As we noted earlier there are some 'possible' scenarios that enable payments to be made on Treasuries prioritized over other payments but it would appear the short-term Treasury Bill market is becoming not just increasingly anxious about a technical default but is bringing that "X" date closer and closer. The 10/31/13 bill had been the "most risky" of the short-term bills until this weekend but the lack of a deal and no indication of a resolution any time soon has seen risk piling up in the 10/17/13 and 10/24/13 bills - the latter now at 16bps (that is 4 times the yield on the 11/21/13 bill). The 1-month-1-year spread is still inverted (even as USA CDS compresses on the day).
Having been dismissed on the first day of the shutdown, precious metals have surged back in the last few days and this morning, as no deal was achieved (surprising equity market 'investors' who seemed so sure Friday afternoon), are pressing up to post-shutdown highs. With the S&P near post-shutdown lows, and Treasuries only marginally bid, it seems precious metals are benefitting from the anxiety seen in USA CDS and short-term bills (+3bps more at 14bps today) at the resilience of the status quo.
David Stockman, author of The Great Deformation, summarizes the last quarter century thus: What has been growing is the wealth of the rich, the remit of the state, the girth of Wall Street, the debt burden of the people, the prosperity of the beltway and the sway of the three great branches of government - that is, the warfare state, the welfare state and the central bank...
What is flailing is the vast expanse of the Main Street economy where the great majority have experienced stagnant living standards, rising job insecurity, failure to accumulate material savings, rapidly approach old age and the certainty of a Hobbesian future where, inexorably, taxes will rise and social benefits will be cut...
He calls this condition "Sundown in America".
Yesterday we described the various scenarios available to Treasury in the next few weeks should the shutdown and debt ceiling debacle carry on longer than the equity markets believe possible. As BofAML notes, however, the most plausible option for the Treasury could be implementing a delayed payment regime. In such a scenario, the Treasury would wait until it has enough cash to pay off an entire day’s obligations and then make those payments on a day-to-day basis. Given the lack of a precedent, it is hard to quantify the impact on the financial markets in the event that the Treasury was to miss payment on a UST; but the following looks at the impact on a market by market basis.
Another day, another shut government and 1-month T-Bills have surged another 6bps to 18.5bps. Those who read our suggestion from Sept 26 to hedge the political stupidity and debt ceiling debate and put on the 1M1Y flattener have seen the fastest plunge and inversion (to negative!) in the curve since early 2009. Despite the relative calm in repo markets, which is likely due to expectations that any technical default will be for a minim al length, the short-term bills most likely to be affected (the 10/31/13 T-Bills) are seeing the largest daily deterioration yet as traders exit and price in the possibility of missed payment. 1Y USA CDS has spiked by a massive 26bps to 65bps, higher than during the Lehman crisis and second only to Summer 2011.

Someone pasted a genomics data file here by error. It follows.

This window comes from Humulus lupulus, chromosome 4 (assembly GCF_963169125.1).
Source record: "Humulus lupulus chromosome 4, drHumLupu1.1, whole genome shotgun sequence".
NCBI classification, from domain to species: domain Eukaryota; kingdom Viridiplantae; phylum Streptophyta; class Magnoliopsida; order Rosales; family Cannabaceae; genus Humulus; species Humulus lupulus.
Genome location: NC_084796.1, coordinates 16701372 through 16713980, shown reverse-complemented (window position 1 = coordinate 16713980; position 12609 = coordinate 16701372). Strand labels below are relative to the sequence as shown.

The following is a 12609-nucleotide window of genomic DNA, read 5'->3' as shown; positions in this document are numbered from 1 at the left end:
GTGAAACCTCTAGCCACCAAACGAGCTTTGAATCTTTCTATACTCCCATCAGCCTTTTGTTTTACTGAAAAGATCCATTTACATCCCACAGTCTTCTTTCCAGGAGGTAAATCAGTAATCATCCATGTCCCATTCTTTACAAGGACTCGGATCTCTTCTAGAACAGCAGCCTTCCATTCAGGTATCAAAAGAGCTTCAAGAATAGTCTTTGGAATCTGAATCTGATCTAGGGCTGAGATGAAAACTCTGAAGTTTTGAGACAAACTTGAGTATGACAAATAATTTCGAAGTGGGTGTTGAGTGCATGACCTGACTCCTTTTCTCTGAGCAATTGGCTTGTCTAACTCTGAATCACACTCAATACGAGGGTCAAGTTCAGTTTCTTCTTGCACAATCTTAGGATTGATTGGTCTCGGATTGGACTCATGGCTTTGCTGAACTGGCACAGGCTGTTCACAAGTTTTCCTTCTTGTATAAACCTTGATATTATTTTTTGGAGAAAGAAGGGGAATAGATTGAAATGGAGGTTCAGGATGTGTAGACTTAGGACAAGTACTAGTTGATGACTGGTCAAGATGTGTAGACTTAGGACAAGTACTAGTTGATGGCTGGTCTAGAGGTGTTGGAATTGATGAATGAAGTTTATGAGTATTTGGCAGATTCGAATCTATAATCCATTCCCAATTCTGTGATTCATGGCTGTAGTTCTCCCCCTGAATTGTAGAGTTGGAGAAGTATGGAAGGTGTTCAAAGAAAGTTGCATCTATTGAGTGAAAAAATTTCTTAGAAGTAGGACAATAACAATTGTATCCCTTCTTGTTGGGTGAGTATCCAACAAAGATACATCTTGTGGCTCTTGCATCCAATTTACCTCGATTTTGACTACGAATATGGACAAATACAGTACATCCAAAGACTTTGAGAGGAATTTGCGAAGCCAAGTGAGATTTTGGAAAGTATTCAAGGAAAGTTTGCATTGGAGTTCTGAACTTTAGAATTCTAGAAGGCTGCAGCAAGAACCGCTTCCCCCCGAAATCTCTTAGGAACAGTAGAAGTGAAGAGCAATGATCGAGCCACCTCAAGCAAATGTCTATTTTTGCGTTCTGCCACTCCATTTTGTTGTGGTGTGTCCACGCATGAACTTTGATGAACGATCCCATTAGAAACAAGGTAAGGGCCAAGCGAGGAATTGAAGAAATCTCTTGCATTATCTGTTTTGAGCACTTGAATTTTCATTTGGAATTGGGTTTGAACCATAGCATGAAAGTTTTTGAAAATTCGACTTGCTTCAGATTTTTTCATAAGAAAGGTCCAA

With short-term Treasury Bills starting to price in a missed payment possibility and USA CDS surging (though still low), the debt ceiling (and implicit chance of a technical default) is nigh. As we approach yet another debt ceiling showdown (especially in light of the seeming congruence of a CR and debt ceiling debate in an entirely divided Washington), market attention will turn towards a possible US sovereign rating downgrade. In this article, we provide an outline of the likely actions by the three rating agencies (S&P, Moody’s and Fitch).
It would appear that the almost $1bn capital raise secondary that JCPenney successfully completed last week - inspite of the lies - has done absolutely nothing to resolve market fears as JCP 5Y CDS surges 80bps to 1280bps (equivalent), a record high (and 1Y protection at 1210bps) and the stock price falls another 3.6% to $8.40 - the lowest since 1982. Just as Goldman had warned, liquidity remains a major concern and anyone who had bought the protection made up their losses on the stock they bought from Goldman on the secondary. The credit markets imply around a 25% chance of default within the year and 70% within 5 years.
It would appear that Warren Buffett's reassurance this morning that crossing the debt ceiling won't be so bad (trumpeted by any and all equity pitch men since) is being entirely ignored by the bond market. 1-month Treasury bill yields are soaring this morning - up 5bps at 12.5bps now (having touched 16bps - the highest yield in almost 3 years and notably higher than during the 2011 debt ceiling debacle). 1Y USA CDS are also up 3bps at 38.5bps this morning - notably inverted still. Of course, equity markets are surging back to open green for retail investors ignoring Obama's warning last night and Lew's "default has potential to be catastrophic" note this morning. In the meantime, the 1M1Y flattener trade we suggested goes from strength to strength as an indicator of market stress.